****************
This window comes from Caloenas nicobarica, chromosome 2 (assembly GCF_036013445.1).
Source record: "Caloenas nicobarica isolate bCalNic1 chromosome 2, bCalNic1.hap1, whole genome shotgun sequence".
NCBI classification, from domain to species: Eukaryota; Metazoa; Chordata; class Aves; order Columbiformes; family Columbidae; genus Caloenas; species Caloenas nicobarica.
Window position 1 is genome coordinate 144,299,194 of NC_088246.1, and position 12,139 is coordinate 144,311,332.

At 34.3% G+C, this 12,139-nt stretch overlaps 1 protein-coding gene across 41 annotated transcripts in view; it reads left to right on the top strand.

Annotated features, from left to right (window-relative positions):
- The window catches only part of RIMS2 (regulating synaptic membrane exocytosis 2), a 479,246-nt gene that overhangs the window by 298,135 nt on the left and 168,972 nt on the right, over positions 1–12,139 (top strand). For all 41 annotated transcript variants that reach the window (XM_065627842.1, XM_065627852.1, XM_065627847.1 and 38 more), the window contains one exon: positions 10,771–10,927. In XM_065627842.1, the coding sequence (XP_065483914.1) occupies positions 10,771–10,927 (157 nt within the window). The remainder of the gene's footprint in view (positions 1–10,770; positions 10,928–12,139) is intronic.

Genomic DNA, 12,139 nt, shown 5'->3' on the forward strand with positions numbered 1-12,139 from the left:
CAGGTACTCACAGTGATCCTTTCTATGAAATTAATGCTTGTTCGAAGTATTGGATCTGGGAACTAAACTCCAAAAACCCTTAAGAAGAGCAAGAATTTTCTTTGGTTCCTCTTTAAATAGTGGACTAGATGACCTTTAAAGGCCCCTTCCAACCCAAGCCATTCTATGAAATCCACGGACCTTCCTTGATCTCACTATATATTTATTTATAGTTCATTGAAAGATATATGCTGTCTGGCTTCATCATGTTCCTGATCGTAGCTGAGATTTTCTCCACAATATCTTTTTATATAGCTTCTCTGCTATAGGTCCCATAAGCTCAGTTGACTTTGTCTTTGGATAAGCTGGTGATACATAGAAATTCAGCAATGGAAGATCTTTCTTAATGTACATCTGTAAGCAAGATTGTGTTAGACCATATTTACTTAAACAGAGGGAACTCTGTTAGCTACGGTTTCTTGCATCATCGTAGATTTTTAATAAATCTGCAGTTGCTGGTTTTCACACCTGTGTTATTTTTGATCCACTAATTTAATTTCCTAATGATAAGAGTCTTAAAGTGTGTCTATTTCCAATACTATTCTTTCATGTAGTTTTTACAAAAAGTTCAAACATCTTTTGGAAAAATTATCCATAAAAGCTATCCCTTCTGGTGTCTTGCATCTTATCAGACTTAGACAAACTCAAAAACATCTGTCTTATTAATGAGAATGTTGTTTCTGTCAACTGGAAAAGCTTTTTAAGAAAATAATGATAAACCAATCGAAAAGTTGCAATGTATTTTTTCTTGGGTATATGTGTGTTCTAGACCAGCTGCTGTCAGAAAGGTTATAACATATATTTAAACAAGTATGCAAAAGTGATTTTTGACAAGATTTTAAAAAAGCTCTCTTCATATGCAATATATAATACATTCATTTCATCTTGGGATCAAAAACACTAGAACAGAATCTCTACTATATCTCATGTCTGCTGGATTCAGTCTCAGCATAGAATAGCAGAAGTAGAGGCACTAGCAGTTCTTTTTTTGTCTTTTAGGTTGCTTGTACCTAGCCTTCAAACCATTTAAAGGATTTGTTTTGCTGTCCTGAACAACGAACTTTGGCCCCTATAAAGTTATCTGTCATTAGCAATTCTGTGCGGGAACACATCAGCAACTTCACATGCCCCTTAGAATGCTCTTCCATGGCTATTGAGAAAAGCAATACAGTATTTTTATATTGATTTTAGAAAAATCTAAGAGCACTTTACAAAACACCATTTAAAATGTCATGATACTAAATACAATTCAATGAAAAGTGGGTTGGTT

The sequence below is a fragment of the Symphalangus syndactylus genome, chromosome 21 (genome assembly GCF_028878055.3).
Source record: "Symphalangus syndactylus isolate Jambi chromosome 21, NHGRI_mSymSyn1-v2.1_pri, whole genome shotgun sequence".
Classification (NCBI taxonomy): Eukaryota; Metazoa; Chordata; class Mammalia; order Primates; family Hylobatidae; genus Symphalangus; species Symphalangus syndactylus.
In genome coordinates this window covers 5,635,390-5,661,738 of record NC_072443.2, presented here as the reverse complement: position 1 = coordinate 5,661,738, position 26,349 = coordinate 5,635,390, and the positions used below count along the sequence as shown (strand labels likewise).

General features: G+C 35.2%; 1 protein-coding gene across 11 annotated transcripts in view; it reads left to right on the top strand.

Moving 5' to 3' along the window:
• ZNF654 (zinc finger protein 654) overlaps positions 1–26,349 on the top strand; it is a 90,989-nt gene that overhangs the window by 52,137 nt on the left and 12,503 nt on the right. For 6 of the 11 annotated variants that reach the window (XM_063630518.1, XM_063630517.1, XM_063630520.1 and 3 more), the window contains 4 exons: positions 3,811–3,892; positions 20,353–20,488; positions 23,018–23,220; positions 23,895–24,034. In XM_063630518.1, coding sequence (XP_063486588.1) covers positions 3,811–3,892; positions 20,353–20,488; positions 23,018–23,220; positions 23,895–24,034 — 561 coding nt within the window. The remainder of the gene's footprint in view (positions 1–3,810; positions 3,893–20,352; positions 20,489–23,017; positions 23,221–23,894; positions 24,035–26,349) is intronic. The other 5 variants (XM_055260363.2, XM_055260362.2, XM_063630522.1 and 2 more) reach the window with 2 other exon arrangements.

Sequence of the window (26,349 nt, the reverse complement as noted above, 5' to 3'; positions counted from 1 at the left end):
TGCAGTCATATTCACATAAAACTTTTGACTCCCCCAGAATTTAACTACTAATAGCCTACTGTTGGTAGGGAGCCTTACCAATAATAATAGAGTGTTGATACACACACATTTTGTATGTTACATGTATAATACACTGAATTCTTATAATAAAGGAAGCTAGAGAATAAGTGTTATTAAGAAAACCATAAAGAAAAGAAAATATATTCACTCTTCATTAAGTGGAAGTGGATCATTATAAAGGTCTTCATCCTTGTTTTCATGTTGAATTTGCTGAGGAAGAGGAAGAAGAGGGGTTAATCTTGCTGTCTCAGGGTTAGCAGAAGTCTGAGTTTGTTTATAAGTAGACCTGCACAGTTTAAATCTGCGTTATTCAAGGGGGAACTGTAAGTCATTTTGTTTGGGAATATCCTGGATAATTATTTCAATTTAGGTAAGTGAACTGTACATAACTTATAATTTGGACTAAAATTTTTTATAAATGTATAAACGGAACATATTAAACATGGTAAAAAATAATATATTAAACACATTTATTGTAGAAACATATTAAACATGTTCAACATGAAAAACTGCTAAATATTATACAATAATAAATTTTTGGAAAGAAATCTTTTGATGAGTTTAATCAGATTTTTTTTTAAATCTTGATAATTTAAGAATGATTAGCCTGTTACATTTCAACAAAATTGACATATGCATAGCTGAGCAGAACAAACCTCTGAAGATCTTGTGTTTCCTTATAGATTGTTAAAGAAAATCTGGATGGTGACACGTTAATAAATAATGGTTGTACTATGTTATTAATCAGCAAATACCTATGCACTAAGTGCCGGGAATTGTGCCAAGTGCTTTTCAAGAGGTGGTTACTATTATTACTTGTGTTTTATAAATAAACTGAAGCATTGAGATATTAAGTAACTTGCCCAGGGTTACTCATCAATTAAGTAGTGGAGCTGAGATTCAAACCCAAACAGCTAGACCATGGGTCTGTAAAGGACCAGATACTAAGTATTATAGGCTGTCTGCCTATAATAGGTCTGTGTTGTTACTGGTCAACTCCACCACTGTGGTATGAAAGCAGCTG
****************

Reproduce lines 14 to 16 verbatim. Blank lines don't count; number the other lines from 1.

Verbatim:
General features: G+C 35.2%; 1 protein-coding gene across 11 annotated transcripts in view; it reads left to right on the top strand.

Moving 5' to 3' along the window:
• ZNF654 (zinc finger protein 654) overlaps positions 1–26,349 on the top strand; it is a 90,989-nt gene that overhangs the window by 52,137 nt on the left and 12,503 nt on the right. For 6 of the 11 annotated variants that reach the window (XM_063630518.1, XM_063630517.1, XM_063630520.1 and 3 more), the window contains 4 exons: positions 3,811–3,892; positions 20,353–20,488; positions 23,018–23,220; positions 23,895–24,034. In XM_063630518.1, coding sequence (XP_063486588.1) covers positions 3,811–3,892; positions 20,353–20,488; positions 23,018–23,220; positions 23,895–24,034 — 561 coding nt within the window. The remainder of the gene's footprint in view (positions 1–3,810; positions 3,893–20,352; positions 20,489–23,017; positions 23,221–23,894; positions 24,035–26,349) is intronic. The other 5 variants (XM_055260363.2, XM_055260362.2, XM_063630522.1 and 2 more) reach the window with 2 other exon arrangements.